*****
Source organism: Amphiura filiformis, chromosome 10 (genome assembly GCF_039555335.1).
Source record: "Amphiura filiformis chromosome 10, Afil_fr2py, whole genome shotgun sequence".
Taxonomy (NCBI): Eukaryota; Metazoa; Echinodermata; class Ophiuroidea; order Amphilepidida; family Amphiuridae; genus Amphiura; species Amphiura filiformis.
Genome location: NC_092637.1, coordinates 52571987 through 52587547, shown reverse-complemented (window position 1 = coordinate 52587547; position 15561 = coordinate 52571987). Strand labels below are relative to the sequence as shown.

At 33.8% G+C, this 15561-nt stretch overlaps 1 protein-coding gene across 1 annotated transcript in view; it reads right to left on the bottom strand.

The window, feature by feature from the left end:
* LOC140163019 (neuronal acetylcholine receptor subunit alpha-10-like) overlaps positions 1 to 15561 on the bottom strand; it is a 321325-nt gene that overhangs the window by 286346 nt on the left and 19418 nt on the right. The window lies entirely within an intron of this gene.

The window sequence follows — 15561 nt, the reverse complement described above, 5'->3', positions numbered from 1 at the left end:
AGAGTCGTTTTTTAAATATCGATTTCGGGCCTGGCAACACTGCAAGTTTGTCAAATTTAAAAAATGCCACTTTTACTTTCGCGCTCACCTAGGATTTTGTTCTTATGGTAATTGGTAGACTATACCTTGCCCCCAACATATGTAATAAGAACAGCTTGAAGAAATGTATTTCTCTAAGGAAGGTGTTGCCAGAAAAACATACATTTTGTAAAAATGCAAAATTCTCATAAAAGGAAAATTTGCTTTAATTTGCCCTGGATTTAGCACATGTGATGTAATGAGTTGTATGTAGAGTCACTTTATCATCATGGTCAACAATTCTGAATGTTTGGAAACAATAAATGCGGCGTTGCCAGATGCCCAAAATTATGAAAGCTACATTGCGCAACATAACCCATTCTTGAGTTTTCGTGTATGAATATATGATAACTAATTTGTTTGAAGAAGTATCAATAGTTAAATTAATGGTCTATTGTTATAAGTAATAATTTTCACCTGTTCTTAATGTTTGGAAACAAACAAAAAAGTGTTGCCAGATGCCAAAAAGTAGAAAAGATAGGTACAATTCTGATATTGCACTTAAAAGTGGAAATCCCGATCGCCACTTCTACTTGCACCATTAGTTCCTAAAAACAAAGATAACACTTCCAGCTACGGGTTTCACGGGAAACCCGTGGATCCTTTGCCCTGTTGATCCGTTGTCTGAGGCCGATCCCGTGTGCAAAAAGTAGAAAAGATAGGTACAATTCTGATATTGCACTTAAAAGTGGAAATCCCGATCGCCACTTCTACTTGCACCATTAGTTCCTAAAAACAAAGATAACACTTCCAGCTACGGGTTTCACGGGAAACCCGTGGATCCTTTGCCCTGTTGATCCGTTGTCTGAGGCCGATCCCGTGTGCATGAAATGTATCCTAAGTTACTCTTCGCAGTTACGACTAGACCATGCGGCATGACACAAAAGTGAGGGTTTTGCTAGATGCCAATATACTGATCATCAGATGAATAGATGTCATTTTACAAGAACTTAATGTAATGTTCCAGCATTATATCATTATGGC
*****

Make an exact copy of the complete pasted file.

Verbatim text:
Source organism: Amphiura filiformis, chromosome 10 (genome assembly GCF_039555335.1).
Source record: "Amphiura filiformis chromosome 10, Afil_fr2py, whole genome shotgun sequence".
Taxonomy (NCBI): Eukaryota; Metazoa; Echinodermata; class Ophiuroidea; order Amphilepidida; family Amphiuridae; genus Amphiura; species Amphiura filiformis.
Genome location: NC_092637.1, coordinates 52571987 through 52587547, shown reverse-complemented (window position 1 = coordinate 52587547; position 15561 = coordinate 52571987). Strand labels below are relative to the sequence as shown.

At 33.8% G+C, this 15561-nt stretch overlaps 1 protein-coding gene across 1 annotated transcript in view; it reads right to left on the bottom strand.

The window, feature by feature from the left end:
* LOC140163019 (neuronal acetylcholine receptor subunit alpha-10-like) overlaps positions 1 to 15561 on the bottom strand; it is a 321325-nt gene that overhangs the window by 286346 nt on the left and 19418 nt on the right. The window lies entirely within an intron of this gene.

The window sequence follows — 15561 nt, the reverse complement described above, 5'->3', positions numbered from 1 at the left end:
AGAGTCGTTTTTTAAATATCGATTTCGGGCCTGGCAACACTGCAAGTTTGTCAAATTTAAAAAATGCCACTTTTACTTTCGCGCTCACCTAGGATTTTGTTCTTATGGTAATTGGTAGACTATACCTTGCCCCCAACATATGTAATAAGAACAGCTTGAAGAAATGTATTTCTCTAAGGAAGGTGTTGCCAGAAAAACATACATTTTGTAAAAATGCAAAATTCTCATAAAAGGAAAATTTGCTTTAATTTGCCCTGGATTTAGCACATGTGATGTAATGAGTTGTATGTAGAGTCACTTTATCATCATGGTCAACAATTCTGAATGTTTGGAAACAATAAATGCGGCGTTGCCAGATGCCCAAAATTATGAAAGCTACATTGCGCAACATAACCCATTCTTGAGTTTTCGTGTATGAATATATGATAACTAATTTGTTTGAAGAAGTATCAATAGTTAAATTAATGGTCTATTGTTATAAGTAATAATTTTCACCTGTTCTTAATGTTTGGAAACAAACAAAAAAGTGTTGCCAGATGCCAAAAAGTAGAAAAGATAGGTACAATTCTGATATTGCACTTAAAAGTGGAAATCCCGATCGCCACTTCTACTTGCACCATTAGTTCCTAAAAACAAAGATAACACTTCCAGCTACGGGTTTCACGGGAAACCCGTGGATCCTTTGCCCTGTTGATCCGTTGTCTGAGGCCGATCCCGTGTGCAAAAAGTAGAAAAGATAGGTACAATTCTGATATTGCACTTAAAAGTGGAAATCCCGATCGCCACTTCTACTTGCACCATTAGTTCCTAAAAACAAAGATAACACTTCCAGCTACGGGTTTCACGGGAAACCCGTGGATCCTTTGCCCTGTTGATCCGTTGTCTGAGGCCGATCCCGTGTGCATGAAATGTATCCTAAGTTACTCTTCGCAGTTACGACTAGACCATGCGGCATGACACAAAAGTGAGGGTTTTGCTAGATGCCAATATACTGATCATCAGATGAATAGATGTCATTTTACAAGAACTTAATGTAATGTTCCAGCATTATATCATTATGGC